COMPANIES in Scotland are more optimistic about their prospects for the coming six months than their counterparts in the rest of the UK, despite mounting concerns over the health of the eurozone.
A study by Lloyds Bank, published today, shows that overall business confidence has slipped since reaching a record high in July, as firms reined in their expectations for profits and sales growth.
With Greece set to return to the polls on 25 January after politicians failed to elect a new president last month, fears are growing that the country could become the first to leave the eurozone if the anti-austerity Syriza party wins power.
Tim Hinton, managing director of mid-market and SME banking at Lloyds, said: “The uncertainty in Europe and across the globe more widely in the second half of the year has affected businesses’ intentions to export. While some economic factors will be beyond their control, businesses should still explore the growth economies beyond the traditional export markets of Europe and the US.”
Hinton’s comments came as the Lloyds survey of more than 1,500 businesses showed those north of the Border had a net confidence reading of 53 per cent. That compares with the UK average of 43 per cent – down 11 points on July.
Expectations for total sales, orders and profits for the next six months have all fallen, but Hinton said the figures remained above their long-term average, adding: “It is important to remember that the UK recovery remains on track.”
A separate study from Deloitte, also out today, reveals about 60 per cent of chief financial officers believe their companies are facing “normal, high or very high levels of uncertainty”, compared with 49 per cent nine months ago.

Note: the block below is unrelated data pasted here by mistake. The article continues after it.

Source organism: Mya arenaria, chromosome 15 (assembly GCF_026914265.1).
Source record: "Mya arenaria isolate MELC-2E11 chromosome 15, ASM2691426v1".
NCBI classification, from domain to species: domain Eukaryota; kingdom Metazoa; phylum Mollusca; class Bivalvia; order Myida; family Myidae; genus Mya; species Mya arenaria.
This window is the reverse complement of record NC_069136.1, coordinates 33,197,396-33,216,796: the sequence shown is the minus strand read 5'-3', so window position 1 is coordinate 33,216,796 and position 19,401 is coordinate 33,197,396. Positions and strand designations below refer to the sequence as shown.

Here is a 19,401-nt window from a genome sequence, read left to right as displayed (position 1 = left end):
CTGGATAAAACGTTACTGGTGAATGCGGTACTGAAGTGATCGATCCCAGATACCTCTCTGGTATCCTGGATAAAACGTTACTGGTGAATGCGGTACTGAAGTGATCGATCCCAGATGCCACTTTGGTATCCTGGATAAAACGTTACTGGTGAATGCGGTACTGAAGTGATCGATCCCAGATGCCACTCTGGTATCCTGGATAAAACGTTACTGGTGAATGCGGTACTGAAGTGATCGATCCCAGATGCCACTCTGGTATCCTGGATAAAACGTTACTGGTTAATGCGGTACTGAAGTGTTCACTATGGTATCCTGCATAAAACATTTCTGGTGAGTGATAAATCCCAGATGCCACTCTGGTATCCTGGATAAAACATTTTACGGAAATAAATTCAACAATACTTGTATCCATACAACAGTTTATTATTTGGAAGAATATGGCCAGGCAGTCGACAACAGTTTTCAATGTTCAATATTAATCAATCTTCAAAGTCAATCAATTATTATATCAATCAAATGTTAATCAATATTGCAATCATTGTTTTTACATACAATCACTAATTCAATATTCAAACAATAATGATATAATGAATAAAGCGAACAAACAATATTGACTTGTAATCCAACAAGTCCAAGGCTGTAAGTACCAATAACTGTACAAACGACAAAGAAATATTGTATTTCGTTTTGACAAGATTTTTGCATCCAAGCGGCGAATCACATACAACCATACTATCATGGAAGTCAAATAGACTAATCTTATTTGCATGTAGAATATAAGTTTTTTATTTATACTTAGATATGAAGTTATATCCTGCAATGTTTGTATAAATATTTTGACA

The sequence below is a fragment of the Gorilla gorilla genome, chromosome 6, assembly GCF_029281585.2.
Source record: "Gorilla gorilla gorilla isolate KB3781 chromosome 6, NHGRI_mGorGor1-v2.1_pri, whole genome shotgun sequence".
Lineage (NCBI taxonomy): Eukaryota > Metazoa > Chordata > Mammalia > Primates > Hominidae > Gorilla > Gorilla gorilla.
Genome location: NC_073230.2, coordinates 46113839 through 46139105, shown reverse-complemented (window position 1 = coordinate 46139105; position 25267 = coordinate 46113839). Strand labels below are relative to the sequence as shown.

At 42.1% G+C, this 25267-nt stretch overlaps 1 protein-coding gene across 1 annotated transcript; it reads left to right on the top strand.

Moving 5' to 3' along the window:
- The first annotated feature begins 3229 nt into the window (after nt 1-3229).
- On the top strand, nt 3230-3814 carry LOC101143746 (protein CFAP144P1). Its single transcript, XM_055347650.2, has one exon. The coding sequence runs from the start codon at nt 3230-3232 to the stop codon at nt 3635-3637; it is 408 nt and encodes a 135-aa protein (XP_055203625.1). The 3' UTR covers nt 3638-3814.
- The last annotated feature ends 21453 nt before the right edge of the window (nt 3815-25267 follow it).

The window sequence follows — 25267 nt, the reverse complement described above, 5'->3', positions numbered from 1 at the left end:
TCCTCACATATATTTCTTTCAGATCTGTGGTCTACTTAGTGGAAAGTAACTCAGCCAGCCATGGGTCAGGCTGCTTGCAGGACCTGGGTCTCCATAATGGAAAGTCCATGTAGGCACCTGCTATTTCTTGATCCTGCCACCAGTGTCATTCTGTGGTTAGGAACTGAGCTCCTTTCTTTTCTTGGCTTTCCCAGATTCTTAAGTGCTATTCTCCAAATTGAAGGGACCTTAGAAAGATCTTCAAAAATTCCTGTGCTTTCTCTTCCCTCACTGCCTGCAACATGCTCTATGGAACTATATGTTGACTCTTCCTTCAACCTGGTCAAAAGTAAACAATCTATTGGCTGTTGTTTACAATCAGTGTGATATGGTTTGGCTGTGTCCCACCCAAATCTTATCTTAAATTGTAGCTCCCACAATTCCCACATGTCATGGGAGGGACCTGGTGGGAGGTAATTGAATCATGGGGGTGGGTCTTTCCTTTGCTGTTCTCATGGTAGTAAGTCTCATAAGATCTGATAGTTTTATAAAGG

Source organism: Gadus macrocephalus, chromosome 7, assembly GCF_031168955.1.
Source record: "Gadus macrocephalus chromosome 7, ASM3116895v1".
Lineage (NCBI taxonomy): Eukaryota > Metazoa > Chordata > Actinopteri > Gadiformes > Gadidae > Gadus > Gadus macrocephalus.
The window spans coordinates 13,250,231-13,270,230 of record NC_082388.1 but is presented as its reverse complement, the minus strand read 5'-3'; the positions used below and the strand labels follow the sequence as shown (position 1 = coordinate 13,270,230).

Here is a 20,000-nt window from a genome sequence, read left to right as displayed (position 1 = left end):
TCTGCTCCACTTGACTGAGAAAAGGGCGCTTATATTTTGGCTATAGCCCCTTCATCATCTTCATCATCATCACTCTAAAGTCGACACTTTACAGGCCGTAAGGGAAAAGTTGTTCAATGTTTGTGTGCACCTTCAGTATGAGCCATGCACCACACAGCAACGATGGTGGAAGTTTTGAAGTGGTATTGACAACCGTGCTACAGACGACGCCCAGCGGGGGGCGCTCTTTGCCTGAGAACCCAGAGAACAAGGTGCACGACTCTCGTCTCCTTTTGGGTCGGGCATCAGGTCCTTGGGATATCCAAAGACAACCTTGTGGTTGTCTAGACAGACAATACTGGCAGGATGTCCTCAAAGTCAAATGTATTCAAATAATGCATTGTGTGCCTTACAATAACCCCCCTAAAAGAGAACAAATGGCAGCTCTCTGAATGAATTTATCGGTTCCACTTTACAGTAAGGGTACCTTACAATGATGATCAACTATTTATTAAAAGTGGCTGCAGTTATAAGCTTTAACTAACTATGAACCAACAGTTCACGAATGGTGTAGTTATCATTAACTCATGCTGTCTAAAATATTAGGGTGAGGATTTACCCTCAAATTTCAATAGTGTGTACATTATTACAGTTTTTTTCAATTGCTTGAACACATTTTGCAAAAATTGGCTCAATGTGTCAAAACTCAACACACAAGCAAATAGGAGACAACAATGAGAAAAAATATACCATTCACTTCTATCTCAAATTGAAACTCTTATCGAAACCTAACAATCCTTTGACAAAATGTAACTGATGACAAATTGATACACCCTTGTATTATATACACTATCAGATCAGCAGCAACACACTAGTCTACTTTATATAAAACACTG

Concerns over the general election in May, eurozone weakness and a possible referendum on the UK’s membership of the European Union were among the issues cited in the poll of 119 finance chiefs.
Deloitte chief economist Ian Stewart said: “The central challenges facing the UK’s largest companies as they enter 2015 are policy uncertainty at home and economic and geopolitical risks overseas.”
However, he added: “Chief financial officers expect 2015 to be a year of investment and recovering real earnings in the UK. Corporate and consumer spending look set to lend the UK economy important support, suggesting the UK will post decent growth throughout 2015.”
Finance directors were optimistic that the long squeeze on earnings will ease this year, forecasting that wages at their firms will grow by 2.9 per cent this year, well ahead of an expected consumer prices index (CPI) inflation rate of 1.3 per cent.
Wage rises have consistently lagged behind inflation since 2008, although latest figures for the three months to October showed total pay increasing by 1.4 per cent, nudging ahead of the CPI rate.
However, a report from manufacturers’ organisation EEF revealed the number of senior executives who expect the UK economy to improve this year has slumped to 37 per cent from 70 per cent a year ago.
Figures last week showed that growth in the manufacturing sector slowed to a three-month low in December, with exports remaining a key weak spot.
EEF chief executive Terry Scuoler said: “The realities of 2014 have taken the edge off future forecasts and what we are now seeing as we head into 2015 is a far more muted outlook, tempered by a backdrop of difficulties in the EU.”
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